By Maria Lozano
THE RE-CONSECRATION of the altar in the Cathedral of Our Lady Queen of Peace (Dec. 1, 2017) was a new milestone on the journey back to normalcy in Homs, Syria. For three long years, 2011-2014—the city split between rebels and the Syrian regime—it was the setting for some of the fiercest fighting of the civil war. By the time the government took full control of Homs again, the city was left in ruins.
In his emotional homily for the occasion, Melkite Patriarch Youssef Absi said, addressing an audience of more than a thousand: “Many have fallen as martyrs, your homes were destroyed; you were displaced and you lost your belongings and money; nevertheless, you did not allow these hardships to overcome you and defeat your spirit. You came back, with your strong will, to rebuild what has been destroyed; and here, today, you, with your presence, bring life back to this cathedral.”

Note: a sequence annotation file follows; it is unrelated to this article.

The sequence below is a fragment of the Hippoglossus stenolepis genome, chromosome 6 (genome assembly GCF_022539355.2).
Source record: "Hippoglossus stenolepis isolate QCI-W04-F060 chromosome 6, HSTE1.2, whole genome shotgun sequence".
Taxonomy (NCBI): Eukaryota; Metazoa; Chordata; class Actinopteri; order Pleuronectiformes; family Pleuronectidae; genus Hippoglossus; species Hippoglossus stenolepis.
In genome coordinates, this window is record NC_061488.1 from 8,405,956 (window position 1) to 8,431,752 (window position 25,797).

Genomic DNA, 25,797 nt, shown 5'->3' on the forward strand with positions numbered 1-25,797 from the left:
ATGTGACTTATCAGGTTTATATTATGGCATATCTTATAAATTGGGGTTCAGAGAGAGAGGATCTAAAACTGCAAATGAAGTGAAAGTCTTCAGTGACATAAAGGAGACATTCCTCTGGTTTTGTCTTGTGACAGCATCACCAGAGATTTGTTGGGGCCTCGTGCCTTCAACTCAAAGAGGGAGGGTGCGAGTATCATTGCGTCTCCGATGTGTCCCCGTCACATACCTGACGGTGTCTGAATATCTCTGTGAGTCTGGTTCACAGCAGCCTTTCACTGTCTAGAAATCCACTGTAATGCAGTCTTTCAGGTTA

The Melkite Catholic cathedral was the most extensively damaged church building in Homs. Our Lady Queen of Peace and all the property of the local diocese were in rebel hands until May 9, 2014. Many of the icons and statues were stolen or disfigured. There was widespread damage from bombings and bullets, as well as fire; in the crypt, tombs of priests were profaned.
To make matters worse, said Melkite Archbishop Jean-Abdo Arbach of Homs, “two days after the liberation of Homs, there was an enormous explosion inside the cathedral, causing damage that was ten times worse. The cupola, the roof and two entire walls collapsed. The rebels had hidden explosives beneath the bishop’s cathedra, the bishop’s throne.”